The tests, conducted with a driver, a passenger, and measuring equipment inside the car, yielded a 0 to 60 mph (97 kph) acceleration of  5.8 seconds and a top speed of 114 mph (182.4 kph).

As for the standing quarter mile, the Tri-Power GTO carrying the above-mentioned occupants and gear managed to achieve 14.5 seconds at 100 mph (160 kph).

Though its Chevelle Malibu SS 396 Z16 and Oldsmobile 4-4-2 siblings were pretty close, the Tri-Power GTO was crowned the quarter-mile king of 1965 among factory-built muscle.

A muscle car golden age legend that's extremely saught-after today

1965 Pontiac GTO Tri\-Power
Photo: Mecum
With all the improvements and unrivaled performance, the GTO continued to be extremely successful in 1965.

As the model year ended, total sales of the GTO jumped from 32,450 (in 1964), to 75,352 units. Of those, the majority were hardtop coupes, followed by the slightly more expensive convertibles and the sport coupes.

Engine-wise, 54,805 GTOs left the factory with the standard four-barrel 389, while 20,547 were equipped with the Tri-Power.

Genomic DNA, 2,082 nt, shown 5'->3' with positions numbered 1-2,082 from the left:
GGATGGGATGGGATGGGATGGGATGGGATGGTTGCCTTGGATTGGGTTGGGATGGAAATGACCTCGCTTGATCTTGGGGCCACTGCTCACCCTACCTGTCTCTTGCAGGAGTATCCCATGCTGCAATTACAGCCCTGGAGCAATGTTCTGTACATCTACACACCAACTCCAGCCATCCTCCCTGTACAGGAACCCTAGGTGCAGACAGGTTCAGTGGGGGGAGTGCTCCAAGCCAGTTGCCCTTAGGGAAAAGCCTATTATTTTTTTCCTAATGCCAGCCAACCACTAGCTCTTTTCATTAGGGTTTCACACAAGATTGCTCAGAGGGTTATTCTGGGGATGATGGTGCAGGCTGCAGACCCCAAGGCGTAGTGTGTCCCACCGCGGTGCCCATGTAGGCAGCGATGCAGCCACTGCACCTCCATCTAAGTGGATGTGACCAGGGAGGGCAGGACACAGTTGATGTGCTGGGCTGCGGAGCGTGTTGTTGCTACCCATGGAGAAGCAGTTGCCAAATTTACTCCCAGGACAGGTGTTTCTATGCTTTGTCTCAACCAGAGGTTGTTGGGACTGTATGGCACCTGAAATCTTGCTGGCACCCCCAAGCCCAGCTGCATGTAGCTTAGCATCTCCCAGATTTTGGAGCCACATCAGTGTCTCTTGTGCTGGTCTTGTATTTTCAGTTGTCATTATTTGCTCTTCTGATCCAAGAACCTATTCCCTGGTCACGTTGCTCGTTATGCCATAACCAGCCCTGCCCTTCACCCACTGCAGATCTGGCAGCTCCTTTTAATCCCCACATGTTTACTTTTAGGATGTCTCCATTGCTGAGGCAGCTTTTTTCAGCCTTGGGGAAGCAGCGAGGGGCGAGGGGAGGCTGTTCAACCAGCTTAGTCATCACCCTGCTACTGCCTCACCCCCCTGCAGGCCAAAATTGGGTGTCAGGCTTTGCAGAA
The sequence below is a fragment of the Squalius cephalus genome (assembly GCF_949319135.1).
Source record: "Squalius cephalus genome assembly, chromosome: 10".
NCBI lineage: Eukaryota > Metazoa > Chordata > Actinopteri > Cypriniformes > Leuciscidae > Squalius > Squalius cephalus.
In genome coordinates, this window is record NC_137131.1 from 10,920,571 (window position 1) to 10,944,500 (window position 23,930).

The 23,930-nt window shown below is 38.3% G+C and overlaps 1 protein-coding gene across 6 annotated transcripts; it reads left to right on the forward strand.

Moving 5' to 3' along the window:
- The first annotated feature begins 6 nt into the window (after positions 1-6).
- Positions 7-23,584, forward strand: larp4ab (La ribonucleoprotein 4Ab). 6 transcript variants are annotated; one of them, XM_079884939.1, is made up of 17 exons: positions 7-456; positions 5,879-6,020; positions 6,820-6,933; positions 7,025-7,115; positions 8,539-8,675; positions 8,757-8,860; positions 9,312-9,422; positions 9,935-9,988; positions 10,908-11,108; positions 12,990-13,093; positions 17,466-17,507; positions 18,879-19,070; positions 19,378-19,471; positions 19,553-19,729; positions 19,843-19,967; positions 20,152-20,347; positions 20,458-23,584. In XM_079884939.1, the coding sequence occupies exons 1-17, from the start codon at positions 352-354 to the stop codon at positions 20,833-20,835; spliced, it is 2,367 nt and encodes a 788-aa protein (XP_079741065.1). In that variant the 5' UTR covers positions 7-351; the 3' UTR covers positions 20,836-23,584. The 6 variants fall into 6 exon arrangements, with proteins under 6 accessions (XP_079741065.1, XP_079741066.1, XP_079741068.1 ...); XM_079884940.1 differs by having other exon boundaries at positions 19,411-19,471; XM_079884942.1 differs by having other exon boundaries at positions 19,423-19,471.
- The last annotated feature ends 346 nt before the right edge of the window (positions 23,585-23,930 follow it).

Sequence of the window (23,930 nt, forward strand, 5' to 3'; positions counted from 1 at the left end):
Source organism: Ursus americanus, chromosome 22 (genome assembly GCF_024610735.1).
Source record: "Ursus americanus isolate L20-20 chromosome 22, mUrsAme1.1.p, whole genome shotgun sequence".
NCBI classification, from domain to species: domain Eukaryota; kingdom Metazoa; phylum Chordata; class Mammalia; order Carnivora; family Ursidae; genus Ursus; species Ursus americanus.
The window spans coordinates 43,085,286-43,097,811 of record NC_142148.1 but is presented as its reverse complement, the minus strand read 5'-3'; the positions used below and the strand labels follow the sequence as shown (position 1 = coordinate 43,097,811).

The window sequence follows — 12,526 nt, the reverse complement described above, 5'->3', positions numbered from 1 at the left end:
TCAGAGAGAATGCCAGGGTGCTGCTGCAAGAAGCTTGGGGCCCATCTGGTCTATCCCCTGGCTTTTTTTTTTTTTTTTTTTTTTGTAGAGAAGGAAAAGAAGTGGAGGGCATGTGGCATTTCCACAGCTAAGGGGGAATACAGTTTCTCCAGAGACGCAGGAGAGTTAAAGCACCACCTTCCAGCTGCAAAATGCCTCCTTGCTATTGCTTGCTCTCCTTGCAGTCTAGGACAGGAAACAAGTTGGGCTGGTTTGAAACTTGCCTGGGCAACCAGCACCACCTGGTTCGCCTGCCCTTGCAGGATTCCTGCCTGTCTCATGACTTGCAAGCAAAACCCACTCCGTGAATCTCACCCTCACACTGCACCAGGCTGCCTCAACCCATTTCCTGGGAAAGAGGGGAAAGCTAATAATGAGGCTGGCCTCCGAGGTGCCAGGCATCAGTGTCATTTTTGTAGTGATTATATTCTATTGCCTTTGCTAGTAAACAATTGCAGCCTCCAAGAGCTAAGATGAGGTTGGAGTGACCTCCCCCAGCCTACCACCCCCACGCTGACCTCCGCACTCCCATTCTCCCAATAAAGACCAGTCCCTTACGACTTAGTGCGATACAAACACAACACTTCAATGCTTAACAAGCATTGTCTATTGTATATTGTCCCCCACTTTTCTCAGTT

Today, the 1965 is one of the most saught-after of the first-generation GTOs, so a surviving example in great shape is worth a lot of money, regardless of the engine option.

As you would expect, the Tri-Power-equipped cars are insanely expensive, currently fetching around the $100,000 mark when highly-original and equipped with all the right factory options.

Though more impressive GTOs were introduced in the years that followed, the 1965 iteration remains one of the most iconic, even these days, when the nameplate celebrates its 60th anniversary.

For a detailed review of the epic 1965 Tri-Power GTO, we recommend the following YouTube video by Muscle Car Campy.

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About the author: Vlad Radu
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Vlad's first car was custom coach built: an exotic he made out of wood, cardboard and a borrowed steering wheel at the age of five. Combining his previous experience in writing and car dealership years, his articles focus in depth on special cars of past and present times.